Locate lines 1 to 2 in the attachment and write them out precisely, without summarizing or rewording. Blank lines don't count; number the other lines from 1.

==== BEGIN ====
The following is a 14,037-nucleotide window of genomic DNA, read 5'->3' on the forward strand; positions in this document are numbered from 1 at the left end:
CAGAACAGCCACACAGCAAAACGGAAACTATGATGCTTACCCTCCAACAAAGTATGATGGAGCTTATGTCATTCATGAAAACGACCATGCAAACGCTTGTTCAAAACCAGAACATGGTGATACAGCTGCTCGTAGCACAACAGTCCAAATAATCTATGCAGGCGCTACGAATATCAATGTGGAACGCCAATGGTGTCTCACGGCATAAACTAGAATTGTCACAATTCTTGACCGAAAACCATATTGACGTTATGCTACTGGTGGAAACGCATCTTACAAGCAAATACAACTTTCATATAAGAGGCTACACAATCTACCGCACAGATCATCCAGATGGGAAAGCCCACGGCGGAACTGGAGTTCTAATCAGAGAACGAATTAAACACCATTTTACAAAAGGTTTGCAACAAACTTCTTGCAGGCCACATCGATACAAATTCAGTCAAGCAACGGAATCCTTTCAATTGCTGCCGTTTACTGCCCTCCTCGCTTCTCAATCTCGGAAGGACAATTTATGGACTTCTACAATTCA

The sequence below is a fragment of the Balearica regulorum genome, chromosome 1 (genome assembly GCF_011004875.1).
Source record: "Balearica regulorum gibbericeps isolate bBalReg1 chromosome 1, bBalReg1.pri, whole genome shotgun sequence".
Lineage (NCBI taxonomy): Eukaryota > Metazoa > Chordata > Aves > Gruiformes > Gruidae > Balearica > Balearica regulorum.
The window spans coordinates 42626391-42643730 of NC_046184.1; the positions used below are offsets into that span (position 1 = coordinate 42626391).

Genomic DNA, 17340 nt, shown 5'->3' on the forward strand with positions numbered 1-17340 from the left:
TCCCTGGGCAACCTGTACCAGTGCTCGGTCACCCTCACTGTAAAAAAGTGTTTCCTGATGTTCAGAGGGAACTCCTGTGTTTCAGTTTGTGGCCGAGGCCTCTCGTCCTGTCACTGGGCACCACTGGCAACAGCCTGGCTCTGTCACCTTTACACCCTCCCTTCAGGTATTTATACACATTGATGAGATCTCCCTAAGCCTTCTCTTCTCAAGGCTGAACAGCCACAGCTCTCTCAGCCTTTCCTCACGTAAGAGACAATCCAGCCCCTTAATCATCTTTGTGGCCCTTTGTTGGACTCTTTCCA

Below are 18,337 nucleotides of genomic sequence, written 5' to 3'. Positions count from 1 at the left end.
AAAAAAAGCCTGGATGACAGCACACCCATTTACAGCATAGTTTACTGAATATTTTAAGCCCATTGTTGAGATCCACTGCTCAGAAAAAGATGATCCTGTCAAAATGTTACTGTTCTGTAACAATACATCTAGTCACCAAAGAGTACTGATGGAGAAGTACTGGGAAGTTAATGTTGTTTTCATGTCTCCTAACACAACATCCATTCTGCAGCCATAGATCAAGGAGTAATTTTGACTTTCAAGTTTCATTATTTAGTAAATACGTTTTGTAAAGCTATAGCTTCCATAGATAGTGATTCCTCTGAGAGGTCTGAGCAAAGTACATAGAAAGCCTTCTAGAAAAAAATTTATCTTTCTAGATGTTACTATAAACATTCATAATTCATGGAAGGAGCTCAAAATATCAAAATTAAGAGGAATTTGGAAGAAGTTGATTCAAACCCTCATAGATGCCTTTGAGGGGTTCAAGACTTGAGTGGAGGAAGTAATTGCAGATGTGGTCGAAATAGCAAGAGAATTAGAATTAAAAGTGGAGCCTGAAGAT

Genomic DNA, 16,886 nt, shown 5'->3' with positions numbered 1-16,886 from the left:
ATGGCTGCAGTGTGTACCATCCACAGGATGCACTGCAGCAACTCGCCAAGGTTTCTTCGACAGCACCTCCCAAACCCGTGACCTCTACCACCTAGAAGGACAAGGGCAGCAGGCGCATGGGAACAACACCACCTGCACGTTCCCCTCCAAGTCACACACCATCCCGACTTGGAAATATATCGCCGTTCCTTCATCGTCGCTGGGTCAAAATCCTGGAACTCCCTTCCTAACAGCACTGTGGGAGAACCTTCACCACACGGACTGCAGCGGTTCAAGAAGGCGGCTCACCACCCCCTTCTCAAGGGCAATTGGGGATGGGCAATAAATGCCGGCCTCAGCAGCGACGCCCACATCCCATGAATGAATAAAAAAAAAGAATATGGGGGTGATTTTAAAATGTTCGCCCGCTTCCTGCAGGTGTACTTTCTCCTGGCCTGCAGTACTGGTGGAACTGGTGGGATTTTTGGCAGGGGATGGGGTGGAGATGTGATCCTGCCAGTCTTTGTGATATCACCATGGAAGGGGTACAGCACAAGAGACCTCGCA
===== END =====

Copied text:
The following is a 14,037-nucleotide window of genomic DNA, read 5'->3' on the forward strand; positions in this document are numbered from 1 at the left end:
CAGAACAGCCACACAGCAAAACGGAAACTATGATGCTTACCCTCCAACAAAGTATGATGGAGCTTATGTCATTCATGAAAACGACCATGCAAACGCTTGTTCAAAACCAGAACATGGTGATACAGCTGCTCGTAGCACAACAGTCCAAATAATCTATGCAGGCGCTACGAATATCAATGTGGAACGCCAATGGTGTCTCACGGCATAAACTAGAATTGTCACAATTCTTGACCGAAAACCATATTGACGTTATGCTACTGGTGGAAACGCATCTTACAAGCAAATACAACTTTCATATAAGAGGCTACACAATCTACCGCACAGATCATCCAGATGGGAAAGCCCACGGCGGAACTGGAGTTCTAATCAGAGAACGAATTAAACACCATTTTACAAAAGGTTTGCAACAAACTTCTTGCAGGCCACATCGATACAAATTCAGTCAAGCAACGGAATCCTTTCAATTGCTGCCGTTTACTGCCCTCCTCGCTTCTCAATCTCGGAAGGACAATTTATGGACTTCTACAATTCA